Written by Sophie Ibbotson and Max Lovell-Hoare
Called the ‘Garden of Joy’ and located on the eastern side of Dal Lake, Nishat Bagh is divided into four equal parts © J&K Tourism
It doesn’t matter if horticulture isn’t your thing: the Mughal Gardens are far more than collections of plants. Built in accordance with traditional Persian garden design, which in turn took its inspiration from the Islamic view of heaven, replete with flowing water, fruit trees and architectural follies, these were the pleasure gardens of the late medieval period.
Sensitively restored and lovingly tended by teams of gardeners, they show man’s desire and ability, now as when they were first made, to shape the wilderness, to tame aspects of nature to his will.
The ‘Garden of the Royal Spring’ (Cheshma Shahi Rd; open: 09.00–19.00; entrance fee Rs10/5 adult/child) was built in 1632 by Ali Mardan Khan, a noble at the court of Shah Jahan. Steep stone steps flanked with bright flowers lead visitors to the painted, Mughal archway that marks the entrance to the garden. Laid out in the traditional Persian style across three terraces, replete with watercourses that delight the local pigeon population as well as small children, and immaculately maintained, the planting is carefully thought out and complements the fountains, watercourses and other architectural features. Though substantially smaller than some of the other Mughal Gardens, Chashma Shahi is a beautiful, calm place and well worth taking time to visit, especially in the early evening.
Though they speak little English, the gardeners are happy to chat about their work and will eagerly identify the different plants for you if you don’t know quite what you’re looking at. They’ll also sell you a selection of ten different packets of seeds that they’ve collected from the garden (Rs100).
On the eastern shore of Dal Lake, with views back across the water, the ‘Garden of Joy’ (Nishat–Harwan Rd; open: 09.00–19.00; entrance fee Rs10/5 adult/child) is thought to have been commissioned by Asaf Khan, brother-in-law of the Mughal emperor Jahangir, in the early 1600s.
It is said that Jahangir’s son, Shah Jahan, visited the garden in 1633 and, having repeatedly stated how beautiful he found it, he expected it to be given it as a gift. When Asaf Khan demurred (he was, after all, rather fond of his garden himself), Shah Jahan ordered that the garden’s water supply, which came from his own Shalimar Garden, be cut off . A servant disobeyed the order, and the garden and its plants were saved.
Nishat Bagh is divided into four equal parts, with a water channel separating each section and leading one’s eye to the lake. Originally it had both public areas and a separate, private section for the women of the zenana (harem), although this is no longer the case today.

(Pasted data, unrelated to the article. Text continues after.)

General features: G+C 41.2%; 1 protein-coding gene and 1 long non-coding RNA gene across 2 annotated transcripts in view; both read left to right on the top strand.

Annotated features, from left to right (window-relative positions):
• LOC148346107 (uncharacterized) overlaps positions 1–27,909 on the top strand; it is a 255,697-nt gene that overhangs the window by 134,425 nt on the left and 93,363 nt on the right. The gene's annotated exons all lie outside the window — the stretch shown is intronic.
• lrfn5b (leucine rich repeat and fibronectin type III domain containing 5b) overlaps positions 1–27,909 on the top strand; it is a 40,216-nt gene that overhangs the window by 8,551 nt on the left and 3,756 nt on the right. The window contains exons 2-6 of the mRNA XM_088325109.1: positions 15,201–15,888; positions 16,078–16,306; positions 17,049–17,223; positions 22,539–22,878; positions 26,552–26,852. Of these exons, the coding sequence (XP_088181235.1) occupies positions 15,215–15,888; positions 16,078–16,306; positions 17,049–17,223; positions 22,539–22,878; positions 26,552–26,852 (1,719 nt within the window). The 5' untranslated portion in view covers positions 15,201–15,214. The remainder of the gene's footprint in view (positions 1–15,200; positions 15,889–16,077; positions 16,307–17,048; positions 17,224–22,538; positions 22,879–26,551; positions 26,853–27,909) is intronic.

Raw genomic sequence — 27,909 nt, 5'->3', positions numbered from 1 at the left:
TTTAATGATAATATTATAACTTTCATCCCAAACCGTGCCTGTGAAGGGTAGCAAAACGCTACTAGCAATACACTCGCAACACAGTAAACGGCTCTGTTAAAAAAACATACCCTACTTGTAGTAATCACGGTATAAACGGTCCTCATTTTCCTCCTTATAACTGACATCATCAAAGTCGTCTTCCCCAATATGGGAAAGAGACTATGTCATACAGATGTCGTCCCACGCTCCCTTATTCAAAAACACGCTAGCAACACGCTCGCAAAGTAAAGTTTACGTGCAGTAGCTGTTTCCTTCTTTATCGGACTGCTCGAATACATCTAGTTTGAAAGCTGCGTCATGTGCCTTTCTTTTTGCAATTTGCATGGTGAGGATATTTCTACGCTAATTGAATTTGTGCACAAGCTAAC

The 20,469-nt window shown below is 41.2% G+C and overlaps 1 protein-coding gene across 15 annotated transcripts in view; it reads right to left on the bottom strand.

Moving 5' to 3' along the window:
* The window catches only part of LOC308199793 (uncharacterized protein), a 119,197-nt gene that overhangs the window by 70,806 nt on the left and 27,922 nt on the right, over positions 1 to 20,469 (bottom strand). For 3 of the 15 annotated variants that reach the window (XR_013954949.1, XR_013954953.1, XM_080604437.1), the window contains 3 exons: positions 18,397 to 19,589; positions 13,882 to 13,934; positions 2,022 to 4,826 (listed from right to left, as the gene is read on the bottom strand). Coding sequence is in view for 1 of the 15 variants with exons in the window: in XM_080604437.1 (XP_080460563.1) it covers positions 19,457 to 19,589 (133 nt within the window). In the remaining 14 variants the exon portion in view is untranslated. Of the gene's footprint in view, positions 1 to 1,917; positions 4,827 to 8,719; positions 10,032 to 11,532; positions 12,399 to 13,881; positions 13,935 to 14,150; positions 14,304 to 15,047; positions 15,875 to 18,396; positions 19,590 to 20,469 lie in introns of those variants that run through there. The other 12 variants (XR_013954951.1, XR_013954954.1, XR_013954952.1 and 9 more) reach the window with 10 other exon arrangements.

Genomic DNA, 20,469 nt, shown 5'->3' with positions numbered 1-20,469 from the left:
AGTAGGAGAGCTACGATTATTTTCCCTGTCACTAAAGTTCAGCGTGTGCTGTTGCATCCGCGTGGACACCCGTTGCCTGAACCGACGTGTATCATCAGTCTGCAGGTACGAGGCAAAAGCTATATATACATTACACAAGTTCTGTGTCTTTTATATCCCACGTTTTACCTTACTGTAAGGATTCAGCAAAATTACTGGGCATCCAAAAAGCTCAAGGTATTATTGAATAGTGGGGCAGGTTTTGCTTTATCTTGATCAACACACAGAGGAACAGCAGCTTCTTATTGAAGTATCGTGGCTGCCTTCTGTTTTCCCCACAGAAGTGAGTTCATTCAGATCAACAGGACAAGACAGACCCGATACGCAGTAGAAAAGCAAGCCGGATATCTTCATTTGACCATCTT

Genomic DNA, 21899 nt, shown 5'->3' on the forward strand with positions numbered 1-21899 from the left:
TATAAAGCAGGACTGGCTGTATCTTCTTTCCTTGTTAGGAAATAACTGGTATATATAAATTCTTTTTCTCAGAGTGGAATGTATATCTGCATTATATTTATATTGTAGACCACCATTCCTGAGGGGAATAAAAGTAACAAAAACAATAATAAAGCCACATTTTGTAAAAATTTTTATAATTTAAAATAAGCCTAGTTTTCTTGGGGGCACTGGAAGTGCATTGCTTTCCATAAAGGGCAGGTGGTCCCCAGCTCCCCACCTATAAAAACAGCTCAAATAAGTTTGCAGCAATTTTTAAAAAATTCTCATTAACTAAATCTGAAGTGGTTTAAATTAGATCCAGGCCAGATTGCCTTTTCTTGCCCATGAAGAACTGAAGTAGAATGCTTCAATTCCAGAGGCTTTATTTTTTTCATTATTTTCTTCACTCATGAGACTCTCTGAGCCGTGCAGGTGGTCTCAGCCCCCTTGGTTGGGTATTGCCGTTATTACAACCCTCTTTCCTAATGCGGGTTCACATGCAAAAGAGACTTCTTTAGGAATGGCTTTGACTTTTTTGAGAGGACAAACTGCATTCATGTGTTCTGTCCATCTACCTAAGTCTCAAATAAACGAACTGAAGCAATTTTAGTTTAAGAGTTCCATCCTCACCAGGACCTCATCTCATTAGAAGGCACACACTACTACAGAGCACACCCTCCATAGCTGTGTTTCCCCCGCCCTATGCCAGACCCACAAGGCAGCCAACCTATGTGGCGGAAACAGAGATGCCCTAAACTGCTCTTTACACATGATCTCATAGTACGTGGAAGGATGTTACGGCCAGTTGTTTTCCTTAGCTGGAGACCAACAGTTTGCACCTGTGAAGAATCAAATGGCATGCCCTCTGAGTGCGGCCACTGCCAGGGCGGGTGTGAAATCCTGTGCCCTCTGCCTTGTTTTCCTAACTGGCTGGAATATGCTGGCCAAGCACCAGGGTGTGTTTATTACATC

The garden has a total of 12 terraces, and it is remarkable how the water flow is manipulated to pass from one to the next: there are successions of pools, chutes, channels and numerous fountains. Equally of note is the wooden baradari (pavilion), the octagonal towers flanking what was the zenana garden, and the chadar, the manmade waterfalls carved from slabs of marble and sometimes elaborately engraved.
Up above the Chashma Shahi is the Pari Mahal, the ‘Fairy Palace’ (Chashma Shahi Rd; open: 09.00–19.00; entrance fee Rs10/5 adult/child). Founded by Dara Shikoh, the eldest son of Mughal emperor Shah Jahan, in 1635, the garden was originally watered by natural springs, though many of these have now run dry.
The garden was built across seven terraces, five of which survive, and they lead up to the central building with its numerous archways. Perhaps originally built as a Buddhist monastery, it was converted by Dara Shikoh into an observatory, as he was a keen and able astronomer.
The Pari Mahal is floodlit at night, and indeed the early evening is the best time to come here. The soft light is flattering to both the buildings and the plants, and there can be no more romantic place from which to watch the sun set across the lake.
The largest and most famous of the Mughal Gardens is Shalimar, ‘The Abode of Love’ (Nishat–Harwan Rd; open: Apr–Oct 08.00–20.30; Nov–Mar 09.00–19.00; entrance fee Rs10/5 adult/child). There has been a structure on the site since the 6th century, but it was Jahangir who built the first garden here in 1619. It was then extended in 1630 on the orders of Shah Jahan, ultimately covering an area of 12.4ha.
The garden is made up of four terraces, the water for which is supplied by a nearby tank and network of canals lined with chinar trees. The different terraces were originally for the use of the public, the emperor, and his zenana.
Though the planting is as exquisite as in any of the other Mughal Gardens, it is the buildings that set Shalimar apart. Just above the entrance gate is the Diwan-I Aam, the public audience hall where the emperor would sit atop his black marble throne to attend to daily affairs of state. Little save the foundations of the Diwan-I Khas (private audience hall) remains, but there are a number of other attractive pavilions, including the Black Pavilion, a marble structure in the zenana garden, and smaller buildings that would have been used as guardhouses, preventing unwanted visitors from accessing the zenana.